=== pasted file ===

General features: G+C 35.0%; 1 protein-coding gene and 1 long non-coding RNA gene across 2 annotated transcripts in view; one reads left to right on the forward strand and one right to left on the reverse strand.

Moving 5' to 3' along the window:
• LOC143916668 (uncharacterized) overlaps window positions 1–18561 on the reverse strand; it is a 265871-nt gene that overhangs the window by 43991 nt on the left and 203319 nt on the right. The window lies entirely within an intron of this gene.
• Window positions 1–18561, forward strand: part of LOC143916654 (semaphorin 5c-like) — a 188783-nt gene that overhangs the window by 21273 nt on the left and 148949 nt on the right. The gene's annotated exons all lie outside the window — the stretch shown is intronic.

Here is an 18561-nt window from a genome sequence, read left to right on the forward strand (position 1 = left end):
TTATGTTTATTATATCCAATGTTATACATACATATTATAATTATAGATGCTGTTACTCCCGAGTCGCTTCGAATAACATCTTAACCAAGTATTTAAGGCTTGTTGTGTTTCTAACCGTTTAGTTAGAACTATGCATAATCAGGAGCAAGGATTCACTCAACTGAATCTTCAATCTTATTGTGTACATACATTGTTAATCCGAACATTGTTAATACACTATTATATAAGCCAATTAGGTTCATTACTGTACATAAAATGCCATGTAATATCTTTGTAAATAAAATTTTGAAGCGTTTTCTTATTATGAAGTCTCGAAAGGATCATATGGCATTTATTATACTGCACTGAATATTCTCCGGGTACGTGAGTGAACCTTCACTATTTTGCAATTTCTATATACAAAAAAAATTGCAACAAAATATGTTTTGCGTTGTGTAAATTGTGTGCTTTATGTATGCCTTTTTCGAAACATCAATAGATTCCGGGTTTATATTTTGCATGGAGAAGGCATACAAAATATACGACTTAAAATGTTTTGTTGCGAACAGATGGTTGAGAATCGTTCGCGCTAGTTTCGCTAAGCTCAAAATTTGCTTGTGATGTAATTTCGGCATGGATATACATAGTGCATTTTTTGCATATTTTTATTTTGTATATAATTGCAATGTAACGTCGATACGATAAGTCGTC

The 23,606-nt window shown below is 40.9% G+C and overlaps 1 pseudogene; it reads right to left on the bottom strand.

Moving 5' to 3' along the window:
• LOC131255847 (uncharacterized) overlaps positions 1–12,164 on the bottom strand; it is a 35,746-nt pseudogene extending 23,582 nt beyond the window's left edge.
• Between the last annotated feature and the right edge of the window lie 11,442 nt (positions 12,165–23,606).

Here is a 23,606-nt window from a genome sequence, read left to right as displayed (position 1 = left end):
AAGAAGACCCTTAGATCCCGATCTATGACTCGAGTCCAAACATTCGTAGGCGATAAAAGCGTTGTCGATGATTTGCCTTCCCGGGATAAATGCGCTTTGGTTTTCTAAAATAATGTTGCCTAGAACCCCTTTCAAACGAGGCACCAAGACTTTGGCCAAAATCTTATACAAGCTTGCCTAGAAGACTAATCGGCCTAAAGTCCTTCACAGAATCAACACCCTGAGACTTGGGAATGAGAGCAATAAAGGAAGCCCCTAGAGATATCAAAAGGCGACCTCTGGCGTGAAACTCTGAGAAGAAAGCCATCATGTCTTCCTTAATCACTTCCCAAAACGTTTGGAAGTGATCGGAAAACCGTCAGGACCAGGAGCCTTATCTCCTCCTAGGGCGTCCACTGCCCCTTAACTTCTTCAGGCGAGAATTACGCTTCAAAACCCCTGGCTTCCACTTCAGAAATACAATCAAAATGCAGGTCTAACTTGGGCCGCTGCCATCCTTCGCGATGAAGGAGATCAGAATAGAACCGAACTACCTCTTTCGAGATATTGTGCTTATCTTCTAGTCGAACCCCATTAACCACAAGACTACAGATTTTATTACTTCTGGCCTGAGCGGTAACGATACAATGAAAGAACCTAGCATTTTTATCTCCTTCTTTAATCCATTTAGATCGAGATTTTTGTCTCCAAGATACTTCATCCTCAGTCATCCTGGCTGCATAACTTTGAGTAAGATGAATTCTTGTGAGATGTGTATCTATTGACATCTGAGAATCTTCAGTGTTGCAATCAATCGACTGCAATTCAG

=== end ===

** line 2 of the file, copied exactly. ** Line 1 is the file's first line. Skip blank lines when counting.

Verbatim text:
Moving 5' to 3' along the window: